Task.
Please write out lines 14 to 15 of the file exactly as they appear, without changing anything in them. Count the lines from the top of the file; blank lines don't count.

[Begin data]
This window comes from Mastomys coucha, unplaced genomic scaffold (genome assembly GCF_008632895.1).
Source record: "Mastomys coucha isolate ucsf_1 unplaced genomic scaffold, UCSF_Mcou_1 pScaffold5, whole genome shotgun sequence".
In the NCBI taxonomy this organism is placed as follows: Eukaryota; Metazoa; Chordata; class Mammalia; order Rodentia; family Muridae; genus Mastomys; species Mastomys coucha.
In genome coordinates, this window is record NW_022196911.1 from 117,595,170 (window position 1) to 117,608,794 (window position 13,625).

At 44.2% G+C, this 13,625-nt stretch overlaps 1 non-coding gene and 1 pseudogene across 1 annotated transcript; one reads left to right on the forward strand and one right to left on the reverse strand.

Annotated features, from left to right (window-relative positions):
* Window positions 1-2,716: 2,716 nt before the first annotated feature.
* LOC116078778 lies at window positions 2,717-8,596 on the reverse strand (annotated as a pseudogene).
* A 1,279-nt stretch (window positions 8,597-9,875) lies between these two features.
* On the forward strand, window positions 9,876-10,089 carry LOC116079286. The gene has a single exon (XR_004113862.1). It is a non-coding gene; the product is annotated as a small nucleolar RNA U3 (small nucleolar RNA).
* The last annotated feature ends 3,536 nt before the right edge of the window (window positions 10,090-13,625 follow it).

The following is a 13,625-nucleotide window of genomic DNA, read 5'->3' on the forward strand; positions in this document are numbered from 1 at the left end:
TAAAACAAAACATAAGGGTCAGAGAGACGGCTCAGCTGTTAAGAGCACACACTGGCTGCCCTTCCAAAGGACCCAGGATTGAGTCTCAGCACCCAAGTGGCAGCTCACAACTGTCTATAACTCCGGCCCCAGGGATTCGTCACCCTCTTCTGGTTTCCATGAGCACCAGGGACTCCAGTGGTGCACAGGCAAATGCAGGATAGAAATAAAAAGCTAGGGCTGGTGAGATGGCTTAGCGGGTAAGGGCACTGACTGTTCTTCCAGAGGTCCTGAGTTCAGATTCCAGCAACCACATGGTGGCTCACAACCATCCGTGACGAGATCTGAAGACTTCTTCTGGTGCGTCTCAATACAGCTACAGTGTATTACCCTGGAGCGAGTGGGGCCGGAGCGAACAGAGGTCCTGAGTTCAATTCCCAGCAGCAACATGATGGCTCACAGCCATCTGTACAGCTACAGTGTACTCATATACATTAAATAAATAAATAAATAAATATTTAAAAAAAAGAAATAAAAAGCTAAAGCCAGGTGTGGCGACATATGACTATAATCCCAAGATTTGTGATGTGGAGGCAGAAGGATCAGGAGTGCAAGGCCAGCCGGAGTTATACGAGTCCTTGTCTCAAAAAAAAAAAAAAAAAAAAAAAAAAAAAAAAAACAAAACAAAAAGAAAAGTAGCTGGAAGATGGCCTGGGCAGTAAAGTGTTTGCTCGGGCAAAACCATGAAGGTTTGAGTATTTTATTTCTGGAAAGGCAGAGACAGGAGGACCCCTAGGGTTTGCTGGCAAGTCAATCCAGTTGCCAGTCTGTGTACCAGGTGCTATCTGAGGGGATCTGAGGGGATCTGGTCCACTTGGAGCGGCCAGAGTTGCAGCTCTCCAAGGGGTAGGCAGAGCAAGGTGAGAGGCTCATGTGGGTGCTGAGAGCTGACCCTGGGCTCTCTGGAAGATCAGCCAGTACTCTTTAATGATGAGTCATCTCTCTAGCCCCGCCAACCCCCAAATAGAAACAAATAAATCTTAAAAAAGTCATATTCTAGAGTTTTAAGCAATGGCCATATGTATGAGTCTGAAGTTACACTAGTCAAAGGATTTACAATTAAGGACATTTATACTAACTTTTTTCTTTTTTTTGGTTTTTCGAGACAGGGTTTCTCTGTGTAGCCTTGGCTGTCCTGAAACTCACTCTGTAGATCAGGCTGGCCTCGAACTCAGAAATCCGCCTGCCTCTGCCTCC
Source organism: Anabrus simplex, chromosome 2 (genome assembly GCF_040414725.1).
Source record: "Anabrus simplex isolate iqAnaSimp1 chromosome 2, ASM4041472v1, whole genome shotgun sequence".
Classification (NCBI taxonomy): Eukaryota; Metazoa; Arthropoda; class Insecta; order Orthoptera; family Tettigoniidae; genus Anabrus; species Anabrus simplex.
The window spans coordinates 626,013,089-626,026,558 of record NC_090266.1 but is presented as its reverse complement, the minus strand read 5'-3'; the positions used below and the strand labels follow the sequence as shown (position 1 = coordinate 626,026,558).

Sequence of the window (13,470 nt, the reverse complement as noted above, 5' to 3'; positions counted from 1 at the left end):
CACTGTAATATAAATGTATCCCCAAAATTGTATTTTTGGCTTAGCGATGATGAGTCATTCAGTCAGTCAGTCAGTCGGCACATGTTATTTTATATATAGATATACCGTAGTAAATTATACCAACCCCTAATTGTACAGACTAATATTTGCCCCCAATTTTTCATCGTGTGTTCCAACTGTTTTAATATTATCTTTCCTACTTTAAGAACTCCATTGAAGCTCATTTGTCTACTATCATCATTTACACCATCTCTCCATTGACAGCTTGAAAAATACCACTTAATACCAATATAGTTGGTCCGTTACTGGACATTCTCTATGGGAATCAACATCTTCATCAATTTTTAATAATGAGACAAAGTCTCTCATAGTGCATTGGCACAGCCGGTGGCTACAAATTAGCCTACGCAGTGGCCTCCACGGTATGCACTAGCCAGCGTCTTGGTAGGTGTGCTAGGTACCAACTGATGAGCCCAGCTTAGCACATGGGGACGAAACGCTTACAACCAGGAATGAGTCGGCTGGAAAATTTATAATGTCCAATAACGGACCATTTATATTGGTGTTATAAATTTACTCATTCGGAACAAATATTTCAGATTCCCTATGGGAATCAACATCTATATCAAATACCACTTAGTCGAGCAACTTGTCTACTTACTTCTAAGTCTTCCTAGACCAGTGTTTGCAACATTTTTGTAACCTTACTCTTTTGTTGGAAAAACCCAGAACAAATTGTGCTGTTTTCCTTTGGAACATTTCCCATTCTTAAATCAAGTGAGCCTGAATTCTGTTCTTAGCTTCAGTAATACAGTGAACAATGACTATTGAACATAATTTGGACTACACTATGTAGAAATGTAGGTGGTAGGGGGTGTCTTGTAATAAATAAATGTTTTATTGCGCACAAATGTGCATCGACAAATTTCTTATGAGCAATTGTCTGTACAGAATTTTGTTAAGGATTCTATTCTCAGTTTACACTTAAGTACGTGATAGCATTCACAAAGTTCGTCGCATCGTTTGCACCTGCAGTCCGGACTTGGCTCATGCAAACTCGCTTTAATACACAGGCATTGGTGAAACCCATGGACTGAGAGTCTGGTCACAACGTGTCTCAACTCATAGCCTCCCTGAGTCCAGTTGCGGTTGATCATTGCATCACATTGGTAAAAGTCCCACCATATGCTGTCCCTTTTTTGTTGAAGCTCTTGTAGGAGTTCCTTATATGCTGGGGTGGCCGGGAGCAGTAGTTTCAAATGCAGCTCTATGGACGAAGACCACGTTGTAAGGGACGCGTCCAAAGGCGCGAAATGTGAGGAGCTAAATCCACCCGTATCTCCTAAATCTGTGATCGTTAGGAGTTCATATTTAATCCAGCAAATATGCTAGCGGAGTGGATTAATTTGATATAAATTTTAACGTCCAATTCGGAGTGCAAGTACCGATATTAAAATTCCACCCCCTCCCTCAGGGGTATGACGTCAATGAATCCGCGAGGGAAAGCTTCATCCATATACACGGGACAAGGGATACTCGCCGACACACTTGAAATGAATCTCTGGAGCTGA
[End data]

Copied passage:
Source organism: Anabrus simplex, chromosome 2 (genome assembly GCF_040414725.1).
Source record: "Anabrus simplex isolate iqAnaSimp1 chromosome 2, ASM4041472v1, whole genome shotgun sequence".